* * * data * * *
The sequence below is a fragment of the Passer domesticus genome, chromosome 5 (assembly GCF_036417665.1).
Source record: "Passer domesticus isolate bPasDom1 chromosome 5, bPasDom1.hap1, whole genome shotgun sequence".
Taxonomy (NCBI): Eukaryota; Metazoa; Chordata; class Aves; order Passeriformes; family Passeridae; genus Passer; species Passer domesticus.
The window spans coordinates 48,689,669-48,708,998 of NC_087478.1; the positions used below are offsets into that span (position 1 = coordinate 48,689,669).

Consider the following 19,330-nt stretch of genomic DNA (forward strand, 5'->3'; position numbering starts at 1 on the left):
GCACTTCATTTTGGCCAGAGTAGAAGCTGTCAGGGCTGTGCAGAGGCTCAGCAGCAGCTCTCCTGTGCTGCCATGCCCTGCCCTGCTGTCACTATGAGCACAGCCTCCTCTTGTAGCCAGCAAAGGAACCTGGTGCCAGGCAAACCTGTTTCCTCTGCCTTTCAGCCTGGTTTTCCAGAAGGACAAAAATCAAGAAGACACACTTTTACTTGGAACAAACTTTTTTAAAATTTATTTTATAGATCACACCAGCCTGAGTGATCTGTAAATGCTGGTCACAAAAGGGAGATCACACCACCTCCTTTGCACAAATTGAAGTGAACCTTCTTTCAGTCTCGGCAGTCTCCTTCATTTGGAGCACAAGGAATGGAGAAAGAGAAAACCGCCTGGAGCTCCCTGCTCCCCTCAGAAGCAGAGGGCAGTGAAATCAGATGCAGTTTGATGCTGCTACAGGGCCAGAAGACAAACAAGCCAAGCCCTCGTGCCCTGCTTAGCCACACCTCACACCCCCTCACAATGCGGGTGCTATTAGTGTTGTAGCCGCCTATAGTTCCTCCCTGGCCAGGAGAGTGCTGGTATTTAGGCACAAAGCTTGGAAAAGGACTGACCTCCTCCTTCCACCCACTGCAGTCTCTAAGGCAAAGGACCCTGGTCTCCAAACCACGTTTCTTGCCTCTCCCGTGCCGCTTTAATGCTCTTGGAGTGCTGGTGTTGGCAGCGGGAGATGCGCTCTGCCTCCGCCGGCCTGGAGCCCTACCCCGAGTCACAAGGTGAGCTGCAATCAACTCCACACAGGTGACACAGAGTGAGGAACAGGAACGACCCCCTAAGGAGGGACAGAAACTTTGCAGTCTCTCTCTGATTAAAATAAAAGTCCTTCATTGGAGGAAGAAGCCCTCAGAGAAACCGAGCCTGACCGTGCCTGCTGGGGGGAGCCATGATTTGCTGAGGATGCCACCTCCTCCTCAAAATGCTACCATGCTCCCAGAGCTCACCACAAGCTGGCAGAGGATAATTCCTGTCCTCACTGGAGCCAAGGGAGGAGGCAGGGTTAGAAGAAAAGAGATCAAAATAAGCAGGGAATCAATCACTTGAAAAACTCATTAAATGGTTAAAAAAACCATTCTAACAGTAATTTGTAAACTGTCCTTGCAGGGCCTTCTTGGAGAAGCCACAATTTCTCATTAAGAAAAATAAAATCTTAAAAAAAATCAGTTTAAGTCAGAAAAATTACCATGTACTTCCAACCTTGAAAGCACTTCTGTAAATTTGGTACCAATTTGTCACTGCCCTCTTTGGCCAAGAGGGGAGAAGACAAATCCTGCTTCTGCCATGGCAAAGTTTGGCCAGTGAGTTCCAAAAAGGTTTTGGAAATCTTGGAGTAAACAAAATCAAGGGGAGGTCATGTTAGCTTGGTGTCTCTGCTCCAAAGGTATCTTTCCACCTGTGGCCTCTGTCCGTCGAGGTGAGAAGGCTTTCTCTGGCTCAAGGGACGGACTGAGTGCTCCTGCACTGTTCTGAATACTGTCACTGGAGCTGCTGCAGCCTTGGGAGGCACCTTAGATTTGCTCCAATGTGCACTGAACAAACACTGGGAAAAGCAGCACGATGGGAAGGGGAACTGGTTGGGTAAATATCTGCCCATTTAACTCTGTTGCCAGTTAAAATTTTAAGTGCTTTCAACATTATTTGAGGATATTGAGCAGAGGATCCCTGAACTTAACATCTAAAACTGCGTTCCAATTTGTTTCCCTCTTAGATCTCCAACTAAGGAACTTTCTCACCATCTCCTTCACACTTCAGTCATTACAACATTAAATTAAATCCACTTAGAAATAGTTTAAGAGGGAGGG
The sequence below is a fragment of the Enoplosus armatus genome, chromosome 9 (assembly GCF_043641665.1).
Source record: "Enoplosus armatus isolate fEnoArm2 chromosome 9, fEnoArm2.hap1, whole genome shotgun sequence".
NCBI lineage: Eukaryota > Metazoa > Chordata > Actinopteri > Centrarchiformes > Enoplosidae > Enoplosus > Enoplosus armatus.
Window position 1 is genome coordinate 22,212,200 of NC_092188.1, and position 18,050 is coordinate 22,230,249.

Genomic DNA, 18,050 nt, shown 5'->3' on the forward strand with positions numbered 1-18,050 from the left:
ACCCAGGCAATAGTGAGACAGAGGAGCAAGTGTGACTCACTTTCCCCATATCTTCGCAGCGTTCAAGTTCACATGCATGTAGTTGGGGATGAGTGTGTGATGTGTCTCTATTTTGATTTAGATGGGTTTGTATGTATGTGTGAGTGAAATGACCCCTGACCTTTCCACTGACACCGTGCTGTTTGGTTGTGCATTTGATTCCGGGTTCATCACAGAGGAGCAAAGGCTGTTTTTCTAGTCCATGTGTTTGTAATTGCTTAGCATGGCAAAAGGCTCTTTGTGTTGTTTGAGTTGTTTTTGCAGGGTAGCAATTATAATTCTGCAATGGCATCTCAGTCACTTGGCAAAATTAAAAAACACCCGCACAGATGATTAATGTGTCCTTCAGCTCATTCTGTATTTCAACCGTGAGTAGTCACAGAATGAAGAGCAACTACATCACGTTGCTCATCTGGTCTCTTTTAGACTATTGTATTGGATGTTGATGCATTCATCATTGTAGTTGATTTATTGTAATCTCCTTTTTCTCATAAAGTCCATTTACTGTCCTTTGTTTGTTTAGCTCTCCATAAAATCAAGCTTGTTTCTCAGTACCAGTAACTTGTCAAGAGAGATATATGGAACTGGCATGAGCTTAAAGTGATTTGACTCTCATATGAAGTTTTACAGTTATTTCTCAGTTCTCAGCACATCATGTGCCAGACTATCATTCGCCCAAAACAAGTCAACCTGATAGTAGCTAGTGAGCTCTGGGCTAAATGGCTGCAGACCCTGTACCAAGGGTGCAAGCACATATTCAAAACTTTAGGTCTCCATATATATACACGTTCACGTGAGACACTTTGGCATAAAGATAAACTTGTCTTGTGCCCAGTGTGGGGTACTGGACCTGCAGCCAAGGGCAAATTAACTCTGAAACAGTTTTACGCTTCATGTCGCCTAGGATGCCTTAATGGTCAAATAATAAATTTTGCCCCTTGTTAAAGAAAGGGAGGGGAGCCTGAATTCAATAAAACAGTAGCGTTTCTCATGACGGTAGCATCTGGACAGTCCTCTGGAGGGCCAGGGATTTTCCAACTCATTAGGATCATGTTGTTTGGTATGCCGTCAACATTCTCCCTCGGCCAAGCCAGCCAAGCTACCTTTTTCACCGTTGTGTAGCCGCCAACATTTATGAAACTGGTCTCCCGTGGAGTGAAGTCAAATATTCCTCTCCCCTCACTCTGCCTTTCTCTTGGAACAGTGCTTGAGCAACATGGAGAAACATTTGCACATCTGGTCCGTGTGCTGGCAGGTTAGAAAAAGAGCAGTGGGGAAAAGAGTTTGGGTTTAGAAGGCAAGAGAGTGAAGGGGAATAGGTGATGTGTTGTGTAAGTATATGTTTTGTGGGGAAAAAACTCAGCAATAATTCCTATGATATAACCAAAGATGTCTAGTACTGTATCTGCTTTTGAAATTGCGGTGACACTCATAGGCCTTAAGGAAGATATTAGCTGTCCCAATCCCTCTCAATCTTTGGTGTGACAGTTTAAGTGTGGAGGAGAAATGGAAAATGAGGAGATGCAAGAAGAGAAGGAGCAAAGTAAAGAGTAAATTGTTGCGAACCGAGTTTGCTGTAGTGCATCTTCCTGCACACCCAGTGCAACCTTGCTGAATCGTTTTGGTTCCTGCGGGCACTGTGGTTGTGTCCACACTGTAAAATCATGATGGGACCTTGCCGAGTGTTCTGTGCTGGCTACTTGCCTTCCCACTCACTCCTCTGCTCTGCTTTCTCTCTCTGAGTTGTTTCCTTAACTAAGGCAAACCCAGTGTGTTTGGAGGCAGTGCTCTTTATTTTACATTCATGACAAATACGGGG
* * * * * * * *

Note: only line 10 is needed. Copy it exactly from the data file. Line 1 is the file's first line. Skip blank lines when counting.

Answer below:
Window position 1 is genome coordinate 22,212,200 of NC_092188.1, and position 18,050 is coordinate 22,230,249.